|Lat: 4.4°S, Long: 8.6°W, Diam: 24 km, Depth: 2.59 km, Rükl: 43|
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WARNING: the name Lalande is mentioned on many orbital frames of Apollo 12's three stereo-strips 56-B, 56-C, and 56-D. In fact, most of these frames don't show Lalande at all! All the frames of these three stereo-strips show the same caption: DESCARTES - LALANDE - MCCLURE - THEOPHILUS (which seem to have been four of the most important "landmarks" on these stereo-strips).- DannyCaes Aug 15, 2010
- On the Arizona State University's (ASU's) zoomify-scans of Apollo 16's northward looking Fairchild magazines REV 27 and REV 37 it is possible to detect a certain degree of reflected light on Lalande's shadowed floor and eastern inner slopes.- DannyCaes Oct 2, 2010
- Post sunrise illumination at Lalande: Apollo 16's orbital panoramic ITEK-camera frames AS16-P-4676 and AS16-P-4681 (rightmost margins of both frames).
- Lalande was also captured near the rightmost margins of Apollo 16's orbital panoramic ITEK-camera frames AS16-P-5396 and AS16-P-5401.
Research Danny Caes
(IAU Directions) LALANDE.--A very deep ring-plain, about 14 miles in diameter, N.W. of Ptolemaeus, with bright terraced walls, some 6,000 feet above the floor, which contains a low central mountain. On the N. is the long cleft running, with some interruptions, in a E.N.E. direction towards Reaumur.
- Depth data from Kurt Fisher database
- Arthur, 1974: 2.59 km
- Westfall, 2000: 2.59 km
- Viscardy, 1985: 2.59 km
- Cherrington, 1969: 1 km
- Exterior impact melt deposits most extensive to NE, max of ~5 km beyond rim, and topographically lowest rim crest to N (Hawke and Head, 1977).
- Study of the Sayh al Uhaymir meteorite from the Moon recognized that it is high in thorium, and one of the richest-thorium regions on the Moon is near the crater Lalande. The study authors proposed that a shock event at 2.80 billion years was the time of formation of Lalande. This is somewhat more than speculation and is a geologically likely age for the crater. - tychocrater Aug 21, 2007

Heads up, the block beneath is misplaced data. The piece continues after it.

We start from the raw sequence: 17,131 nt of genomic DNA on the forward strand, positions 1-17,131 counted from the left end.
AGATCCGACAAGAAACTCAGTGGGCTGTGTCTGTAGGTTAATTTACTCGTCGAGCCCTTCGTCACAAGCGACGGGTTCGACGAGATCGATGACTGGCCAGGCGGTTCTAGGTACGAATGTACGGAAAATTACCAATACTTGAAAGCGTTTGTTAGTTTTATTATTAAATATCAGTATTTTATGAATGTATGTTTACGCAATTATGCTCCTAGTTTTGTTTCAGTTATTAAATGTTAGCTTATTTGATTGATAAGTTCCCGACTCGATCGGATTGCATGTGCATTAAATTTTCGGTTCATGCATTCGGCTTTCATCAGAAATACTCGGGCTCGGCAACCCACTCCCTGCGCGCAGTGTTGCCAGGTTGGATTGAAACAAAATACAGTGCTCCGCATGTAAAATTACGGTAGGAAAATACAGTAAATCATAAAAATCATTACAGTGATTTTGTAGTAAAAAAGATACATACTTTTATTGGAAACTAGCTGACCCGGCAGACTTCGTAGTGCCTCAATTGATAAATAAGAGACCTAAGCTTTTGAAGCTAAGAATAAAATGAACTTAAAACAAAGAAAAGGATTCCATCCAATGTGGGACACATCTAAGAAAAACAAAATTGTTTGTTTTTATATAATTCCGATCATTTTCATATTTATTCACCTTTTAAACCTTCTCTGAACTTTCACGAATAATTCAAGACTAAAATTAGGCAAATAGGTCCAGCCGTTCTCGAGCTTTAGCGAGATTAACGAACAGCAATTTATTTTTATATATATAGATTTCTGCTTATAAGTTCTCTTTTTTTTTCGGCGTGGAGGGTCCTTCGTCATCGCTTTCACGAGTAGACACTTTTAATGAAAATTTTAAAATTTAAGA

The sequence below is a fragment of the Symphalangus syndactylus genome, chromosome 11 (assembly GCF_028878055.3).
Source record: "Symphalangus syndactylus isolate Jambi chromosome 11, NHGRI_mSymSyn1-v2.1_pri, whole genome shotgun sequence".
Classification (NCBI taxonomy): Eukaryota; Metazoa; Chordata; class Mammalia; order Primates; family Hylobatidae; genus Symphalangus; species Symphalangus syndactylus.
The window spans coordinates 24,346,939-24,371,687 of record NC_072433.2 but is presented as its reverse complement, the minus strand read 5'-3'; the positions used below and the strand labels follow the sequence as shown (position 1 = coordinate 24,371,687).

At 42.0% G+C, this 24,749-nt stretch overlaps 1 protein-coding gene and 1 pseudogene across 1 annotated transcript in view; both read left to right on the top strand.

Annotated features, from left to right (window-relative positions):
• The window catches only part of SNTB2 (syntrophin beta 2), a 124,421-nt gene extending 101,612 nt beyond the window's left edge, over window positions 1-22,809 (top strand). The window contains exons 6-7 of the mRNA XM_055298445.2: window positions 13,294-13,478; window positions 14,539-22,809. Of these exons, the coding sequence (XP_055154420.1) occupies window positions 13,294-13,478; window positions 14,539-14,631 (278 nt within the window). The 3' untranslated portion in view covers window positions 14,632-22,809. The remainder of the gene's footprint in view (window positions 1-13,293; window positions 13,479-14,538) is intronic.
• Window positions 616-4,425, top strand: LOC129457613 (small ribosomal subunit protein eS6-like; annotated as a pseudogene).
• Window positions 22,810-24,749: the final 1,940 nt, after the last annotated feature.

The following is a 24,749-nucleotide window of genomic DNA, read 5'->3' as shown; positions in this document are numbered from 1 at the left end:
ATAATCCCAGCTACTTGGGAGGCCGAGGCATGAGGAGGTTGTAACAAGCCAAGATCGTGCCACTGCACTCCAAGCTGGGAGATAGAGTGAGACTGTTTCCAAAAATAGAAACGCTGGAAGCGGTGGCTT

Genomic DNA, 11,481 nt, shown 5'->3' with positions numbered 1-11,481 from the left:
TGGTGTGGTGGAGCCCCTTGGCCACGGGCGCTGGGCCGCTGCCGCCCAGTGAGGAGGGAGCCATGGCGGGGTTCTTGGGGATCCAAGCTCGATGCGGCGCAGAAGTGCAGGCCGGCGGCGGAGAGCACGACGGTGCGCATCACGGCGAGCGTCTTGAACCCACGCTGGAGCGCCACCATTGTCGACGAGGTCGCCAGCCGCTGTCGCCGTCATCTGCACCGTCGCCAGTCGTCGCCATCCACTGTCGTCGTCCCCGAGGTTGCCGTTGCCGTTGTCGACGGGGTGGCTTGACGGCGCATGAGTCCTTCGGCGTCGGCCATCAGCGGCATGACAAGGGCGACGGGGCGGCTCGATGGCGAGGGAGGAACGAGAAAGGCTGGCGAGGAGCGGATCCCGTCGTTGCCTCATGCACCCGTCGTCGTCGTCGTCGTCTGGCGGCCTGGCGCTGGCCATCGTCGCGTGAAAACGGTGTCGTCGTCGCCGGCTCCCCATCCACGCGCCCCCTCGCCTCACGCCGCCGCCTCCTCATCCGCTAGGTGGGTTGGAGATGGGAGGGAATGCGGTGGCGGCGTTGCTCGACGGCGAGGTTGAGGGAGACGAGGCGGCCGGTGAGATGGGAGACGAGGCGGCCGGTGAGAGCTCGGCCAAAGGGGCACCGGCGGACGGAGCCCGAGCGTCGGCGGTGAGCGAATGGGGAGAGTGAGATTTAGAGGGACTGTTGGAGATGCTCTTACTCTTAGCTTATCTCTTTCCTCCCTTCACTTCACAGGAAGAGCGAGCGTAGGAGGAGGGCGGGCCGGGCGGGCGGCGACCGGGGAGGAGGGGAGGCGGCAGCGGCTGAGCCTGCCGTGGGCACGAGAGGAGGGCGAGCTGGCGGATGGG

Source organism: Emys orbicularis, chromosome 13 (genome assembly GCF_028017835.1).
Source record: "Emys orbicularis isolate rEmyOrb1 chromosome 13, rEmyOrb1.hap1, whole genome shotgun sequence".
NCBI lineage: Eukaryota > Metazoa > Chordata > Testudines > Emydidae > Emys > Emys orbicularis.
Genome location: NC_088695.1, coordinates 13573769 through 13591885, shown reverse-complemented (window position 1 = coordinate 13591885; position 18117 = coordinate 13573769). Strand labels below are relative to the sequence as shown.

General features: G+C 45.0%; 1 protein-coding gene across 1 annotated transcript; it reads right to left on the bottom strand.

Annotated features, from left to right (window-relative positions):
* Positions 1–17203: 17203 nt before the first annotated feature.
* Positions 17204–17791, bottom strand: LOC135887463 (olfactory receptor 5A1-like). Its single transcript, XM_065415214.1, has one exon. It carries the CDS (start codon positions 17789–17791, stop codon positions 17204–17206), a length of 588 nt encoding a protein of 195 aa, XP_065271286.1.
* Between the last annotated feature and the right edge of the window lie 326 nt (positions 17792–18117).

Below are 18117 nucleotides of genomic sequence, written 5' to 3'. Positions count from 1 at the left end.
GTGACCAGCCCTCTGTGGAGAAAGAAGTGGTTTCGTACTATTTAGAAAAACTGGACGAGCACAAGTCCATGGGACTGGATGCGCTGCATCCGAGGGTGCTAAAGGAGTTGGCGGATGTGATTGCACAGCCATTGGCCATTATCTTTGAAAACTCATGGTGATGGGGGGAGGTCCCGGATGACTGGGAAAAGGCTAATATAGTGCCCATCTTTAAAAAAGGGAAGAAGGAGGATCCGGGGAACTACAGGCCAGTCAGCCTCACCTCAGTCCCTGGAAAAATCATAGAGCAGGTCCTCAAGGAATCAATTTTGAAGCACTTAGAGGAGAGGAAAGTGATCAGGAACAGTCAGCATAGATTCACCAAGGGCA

- Included in ALPO list of bright ray craters
- Satellite craters Lalande A and C are included in the ALPO list of banded craters
- Lalande and Lalande A & C are thermal anomaly craters, implying youthful ages - Moore et al, 1980
- TSI = 25, CPI = 20, FI = 20; MI =65 Smith and Sanchez, 1973
- Named for Joseph Jérôme Lefrançais de Lalande (July 11, 1732 – April 4, 1807), a French astronomer and writer. He devoted himself to the improvement of the planetary theory. His star catalog of 1801 contains many faint (low mass) but nearby stars.
- La Lande (later changed to Lalande) was one of eight names introduced by Lohrmann (Whitaker, p. 119). All of Lohrmann's names were adopted by the three "authorities" cited in Mary Blagg's Collated List, and incorporated into the original IAU nomenclature of Blagg and Müller (1935).
- Lalande A, a bowl-shaped secondary crater south-southwest of Lalande itself, was once known as Rodes (Père Rodes). This was one of Felix Chemla Lamech's new names, but the I.A.U. did not accept that name. -- Research Lamech's "Rodes": Whitaker (p. 228) and Ewen A. Whitaker and Danny Caes (August 2003, mail correspondence).
- Lalande Delta (hill west of Lalande).
- Lalande Eta (elongated hill west of Lalande, east-northeast of Fra Mauro).
- Lalande Iota (elongated hill southwest of Lalande A).
- Lalande Omega (seems to be near Lalande Delta) (for the hills Lalande Delta, Eta, and Iota, see Chart 68 in the Times Atlas of the Moon).
Lalande and his celestial cat (Felis)
It should be mentioned that somewhere in (or around, or long before) 1805 Joseph J. L. de Lalande wanted to see a new constellation between Antlia and Hydra, and decided to create a cat (Felis) from several inconspicuous stars up there.
- From page 221 in Richard Hinckley Allen's book Starnames, their Lore and Meaning (Felis, the Cat) :
- I am very fond of cats. I will let this figure scratch on the chart. The starry sky has worried me quite enough in my life, so that now I can have my joke with it.
See also: Felis